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A Review of Management Practices for the Control of Anthrax in Animals: The 2005 Anthrax Epizootic in North Dakota – Case Study

Authors

  • M. Ndiva Mongoh,

    1.  Natural Resources Management, College of Agriculture, Food Systems & Natural Resources, North Dakota State University, Fargo, ND, USA
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  • N. W. Dyer,

    1.  Department of Veterinary Diagnostic Services, North Dakota State University, Fargo, ND, USA
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  • C. L. Stoltenow,

    1.  Department of Animal and Range Sciences, College of Agriculture, Food Systems & Natural Resources, North Dakota State University, Fargo, ND, USA
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  • R. Hearne,

    1.  Department of Agribusiness and Applied Economics, College of Agriculture, Food Systems & Natural Resources, North Dakota State University, Fargo, ND, USA
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  • M. L. Khaitsa

    1.  Department of Veterinary and Microbiological Sciences, College of Agriculture, Food Systems & Natural Resources, North Dakota State University, Fargo, ND, USA
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Dr M. L. Khaitsa. Department of Veterinary and Microbiological Sciences, College of Agriculture, Food Systems & Natural Resources, North Dakota State University, PO Box 5406, Fargo, ND 58105-5406, USA. Tel.: (001) 701-231-5946; Fax: (001) 701-231-7514; E-mail: margaret.khaitsa@ndsu.edu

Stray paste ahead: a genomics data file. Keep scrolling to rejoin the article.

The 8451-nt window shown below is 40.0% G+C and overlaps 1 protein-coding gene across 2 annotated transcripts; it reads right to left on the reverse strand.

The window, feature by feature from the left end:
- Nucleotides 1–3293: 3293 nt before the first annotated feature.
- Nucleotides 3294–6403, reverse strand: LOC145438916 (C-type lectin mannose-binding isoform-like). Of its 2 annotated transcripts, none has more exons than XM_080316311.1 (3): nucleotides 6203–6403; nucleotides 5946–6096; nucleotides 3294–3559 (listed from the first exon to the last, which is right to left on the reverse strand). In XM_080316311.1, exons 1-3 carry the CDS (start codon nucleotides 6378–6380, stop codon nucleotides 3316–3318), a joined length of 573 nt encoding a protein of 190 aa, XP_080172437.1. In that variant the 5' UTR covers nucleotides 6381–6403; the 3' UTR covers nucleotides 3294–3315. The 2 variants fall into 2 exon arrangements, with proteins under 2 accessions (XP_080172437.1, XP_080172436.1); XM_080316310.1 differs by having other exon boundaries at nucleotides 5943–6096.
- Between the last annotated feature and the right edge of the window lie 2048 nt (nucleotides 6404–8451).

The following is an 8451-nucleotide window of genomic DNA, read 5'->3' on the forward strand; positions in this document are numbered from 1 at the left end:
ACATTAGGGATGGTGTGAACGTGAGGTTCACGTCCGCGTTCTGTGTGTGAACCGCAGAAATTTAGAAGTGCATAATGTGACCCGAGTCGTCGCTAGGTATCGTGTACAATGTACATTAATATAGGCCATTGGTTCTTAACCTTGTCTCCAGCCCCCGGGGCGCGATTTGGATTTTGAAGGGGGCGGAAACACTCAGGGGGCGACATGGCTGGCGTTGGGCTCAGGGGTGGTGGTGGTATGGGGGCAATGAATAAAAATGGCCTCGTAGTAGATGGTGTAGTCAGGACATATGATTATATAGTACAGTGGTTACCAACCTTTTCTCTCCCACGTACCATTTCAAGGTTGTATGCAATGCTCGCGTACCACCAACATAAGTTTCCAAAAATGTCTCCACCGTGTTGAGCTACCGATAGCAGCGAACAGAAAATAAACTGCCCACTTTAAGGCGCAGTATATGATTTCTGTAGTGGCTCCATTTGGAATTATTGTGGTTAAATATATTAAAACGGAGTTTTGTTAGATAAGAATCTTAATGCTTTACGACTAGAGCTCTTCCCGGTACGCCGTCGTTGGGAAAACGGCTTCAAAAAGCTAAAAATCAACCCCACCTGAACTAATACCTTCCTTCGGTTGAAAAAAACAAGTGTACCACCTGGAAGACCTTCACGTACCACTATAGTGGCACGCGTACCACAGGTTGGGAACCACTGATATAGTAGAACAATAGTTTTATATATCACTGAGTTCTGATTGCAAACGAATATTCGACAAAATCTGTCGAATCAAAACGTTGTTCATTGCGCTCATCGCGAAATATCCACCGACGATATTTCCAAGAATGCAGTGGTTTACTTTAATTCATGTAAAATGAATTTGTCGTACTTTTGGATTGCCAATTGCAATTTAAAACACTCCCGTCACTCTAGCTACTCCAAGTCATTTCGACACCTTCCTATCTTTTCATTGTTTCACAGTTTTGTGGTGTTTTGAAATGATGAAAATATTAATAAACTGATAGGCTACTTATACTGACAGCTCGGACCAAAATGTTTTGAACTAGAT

Summary

Outbreaks of anthrax have diverse consequences on society. Establishing the appropriate control strategies is very important and crucial in reducing the socio-economic impact of the disease. Control measures are aimed at breaking the cycle of infection, and their implementation must be adhered to rigorously. The objectives of this paper were: (i) to review the control strategies currently used in management of anthrax in animals and (ii) to describe management strategies used by producers in North Dakota during the 2005 anthrax outbreak in livestock. Anthrax control strategies were divided in to strategies that apply before, during, and after an anthrax outbreak. This paper also highlights the problems or constraints faced by North Dakota producers in controlling anthrax during the outbreak of 2005.

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